How could I resist such poetic advice?
Smiling at the summons to spend "more time than usual" outdoors,
I loaded the snowshoes into the car, and drove to our meeting-place at the trailhead.

As I drove southward, the sunny sky dimmed like a cataract, and the distant grey haze became tiny snowflakes falling all around.

Excuse Number One was here!

I arrived first at the trailhead and sat in the car, watching the windshield whiten. Moments later, Jackie’s car pulled up, and  just as I was about to say, “well, let’s just go for coffee” – she was already putting on her snowshoes.

That’s the value of a good friend, they get you to go outside your
self-imposed limits.

As if to reward us, no sooner did we enter the woods, than the snow stopped and dim sunlight appeared.
We ended up having a splendid walk. I struggled a bit with the deepness of the snow – even with snowshoes, if the snow if fluffy enough, you sink down quite a ways. We took turns breaking trail, and Jackie had lots more energy than I.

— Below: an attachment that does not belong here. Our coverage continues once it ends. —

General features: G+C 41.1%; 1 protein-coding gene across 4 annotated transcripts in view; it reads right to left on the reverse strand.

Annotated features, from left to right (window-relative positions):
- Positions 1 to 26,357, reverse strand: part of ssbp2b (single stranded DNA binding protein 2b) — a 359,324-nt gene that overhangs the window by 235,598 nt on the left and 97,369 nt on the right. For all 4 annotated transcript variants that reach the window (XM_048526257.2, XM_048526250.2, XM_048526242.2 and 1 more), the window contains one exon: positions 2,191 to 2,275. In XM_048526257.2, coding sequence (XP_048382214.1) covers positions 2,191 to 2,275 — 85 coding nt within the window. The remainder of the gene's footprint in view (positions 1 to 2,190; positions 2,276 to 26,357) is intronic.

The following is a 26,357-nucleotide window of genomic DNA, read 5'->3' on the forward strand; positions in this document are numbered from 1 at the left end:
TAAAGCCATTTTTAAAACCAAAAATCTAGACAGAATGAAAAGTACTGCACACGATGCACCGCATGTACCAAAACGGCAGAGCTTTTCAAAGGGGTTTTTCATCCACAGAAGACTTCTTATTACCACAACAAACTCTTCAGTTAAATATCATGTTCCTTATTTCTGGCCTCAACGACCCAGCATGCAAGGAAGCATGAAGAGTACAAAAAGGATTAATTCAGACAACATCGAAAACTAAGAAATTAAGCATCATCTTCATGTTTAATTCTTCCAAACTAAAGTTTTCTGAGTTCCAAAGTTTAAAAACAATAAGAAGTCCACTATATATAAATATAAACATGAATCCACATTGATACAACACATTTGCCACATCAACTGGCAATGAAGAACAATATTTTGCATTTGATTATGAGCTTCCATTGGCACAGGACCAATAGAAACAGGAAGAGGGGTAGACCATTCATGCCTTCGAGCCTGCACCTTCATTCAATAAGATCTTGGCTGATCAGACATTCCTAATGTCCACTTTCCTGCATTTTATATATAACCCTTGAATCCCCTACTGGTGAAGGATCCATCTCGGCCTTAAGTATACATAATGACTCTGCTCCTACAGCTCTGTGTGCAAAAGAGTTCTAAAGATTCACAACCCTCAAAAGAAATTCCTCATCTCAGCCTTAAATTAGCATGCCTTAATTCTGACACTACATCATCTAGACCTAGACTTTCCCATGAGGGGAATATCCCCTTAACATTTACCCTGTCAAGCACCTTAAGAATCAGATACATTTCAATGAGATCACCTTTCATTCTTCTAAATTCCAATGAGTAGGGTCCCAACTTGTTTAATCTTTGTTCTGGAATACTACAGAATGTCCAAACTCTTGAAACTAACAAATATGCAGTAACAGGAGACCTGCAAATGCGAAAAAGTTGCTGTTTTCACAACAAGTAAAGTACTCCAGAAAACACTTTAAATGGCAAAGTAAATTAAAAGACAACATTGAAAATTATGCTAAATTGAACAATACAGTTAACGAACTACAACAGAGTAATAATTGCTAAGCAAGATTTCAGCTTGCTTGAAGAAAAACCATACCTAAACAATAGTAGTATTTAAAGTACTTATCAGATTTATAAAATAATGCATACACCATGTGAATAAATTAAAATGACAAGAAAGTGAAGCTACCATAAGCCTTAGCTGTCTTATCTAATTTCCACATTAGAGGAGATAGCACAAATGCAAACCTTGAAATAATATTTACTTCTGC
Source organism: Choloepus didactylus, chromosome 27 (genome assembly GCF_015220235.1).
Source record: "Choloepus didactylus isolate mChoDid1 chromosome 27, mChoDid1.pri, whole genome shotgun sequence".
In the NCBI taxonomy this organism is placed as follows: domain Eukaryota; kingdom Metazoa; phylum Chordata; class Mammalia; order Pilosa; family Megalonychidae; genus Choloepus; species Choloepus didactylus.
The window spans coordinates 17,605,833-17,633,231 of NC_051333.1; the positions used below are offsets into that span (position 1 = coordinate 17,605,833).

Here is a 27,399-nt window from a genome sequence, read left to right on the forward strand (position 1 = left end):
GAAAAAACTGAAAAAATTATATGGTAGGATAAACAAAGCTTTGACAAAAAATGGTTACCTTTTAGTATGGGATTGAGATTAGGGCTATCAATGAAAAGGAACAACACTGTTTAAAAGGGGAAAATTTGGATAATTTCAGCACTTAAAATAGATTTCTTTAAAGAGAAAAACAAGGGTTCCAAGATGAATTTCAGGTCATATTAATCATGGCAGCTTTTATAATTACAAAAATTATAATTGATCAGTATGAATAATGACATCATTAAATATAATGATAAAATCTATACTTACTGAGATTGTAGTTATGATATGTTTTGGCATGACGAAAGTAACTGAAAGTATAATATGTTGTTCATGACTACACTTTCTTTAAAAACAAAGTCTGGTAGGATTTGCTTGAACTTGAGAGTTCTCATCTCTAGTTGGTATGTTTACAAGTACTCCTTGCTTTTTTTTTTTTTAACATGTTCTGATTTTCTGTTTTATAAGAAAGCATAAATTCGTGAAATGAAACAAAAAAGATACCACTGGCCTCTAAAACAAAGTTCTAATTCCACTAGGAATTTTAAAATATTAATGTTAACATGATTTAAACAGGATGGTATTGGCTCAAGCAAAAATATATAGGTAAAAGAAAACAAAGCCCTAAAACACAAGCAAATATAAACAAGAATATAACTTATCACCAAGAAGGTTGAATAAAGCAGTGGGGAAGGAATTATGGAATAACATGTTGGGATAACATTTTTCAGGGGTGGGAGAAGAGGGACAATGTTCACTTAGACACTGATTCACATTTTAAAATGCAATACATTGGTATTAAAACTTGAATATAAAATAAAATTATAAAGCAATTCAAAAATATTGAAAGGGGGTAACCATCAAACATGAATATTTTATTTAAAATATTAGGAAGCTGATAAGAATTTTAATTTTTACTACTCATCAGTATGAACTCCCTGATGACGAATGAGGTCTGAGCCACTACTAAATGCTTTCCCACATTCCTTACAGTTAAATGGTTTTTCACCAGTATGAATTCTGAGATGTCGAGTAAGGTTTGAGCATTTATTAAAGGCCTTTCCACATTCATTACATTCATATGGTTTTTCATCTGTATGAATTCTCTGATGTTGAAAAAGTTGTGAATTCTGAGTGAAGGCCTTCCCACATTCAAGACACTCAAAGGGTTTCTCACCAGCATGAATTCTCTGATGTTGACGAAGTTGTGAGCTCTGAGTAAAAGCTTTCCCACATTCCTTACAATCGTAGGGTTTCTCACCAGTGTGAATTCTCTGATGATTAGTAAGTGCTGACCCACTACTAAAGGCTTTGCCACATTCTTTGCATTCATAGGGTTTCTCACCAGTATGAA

Excuse Number Two was still a possibility. It was about 9 degrees.
I’ve been out on short walks in that temperature, but we stayed out for about an hour and a half. Ironically, we were more concerned with getting overheated from exertion, which is a real danger in those conditions.

After the initial coldness in fingers and toes, just a few minutes of tromping through deep snow soon gets you feeling toasty warm all over.

My hat was flaps-down, and eliminated most peripheral vision. A scarf helped keep my nose from going numb, but also helped to royally fog up my glasses. Then there was no vision at all. At times I was walking by feel alone, literally in a haze. It was good just to be outside and moving.

There were some tracks and trails everywhere, but all seemed made hours ago – except for the stitchery of mouse-tracks that went on for great mouse-distances, betraying their recent epic voyages from tree to tree.

In a way, we were like those mice, only our tracks were bigger.

The woods were very still and beautiful, and we sloped down to the coves along the river.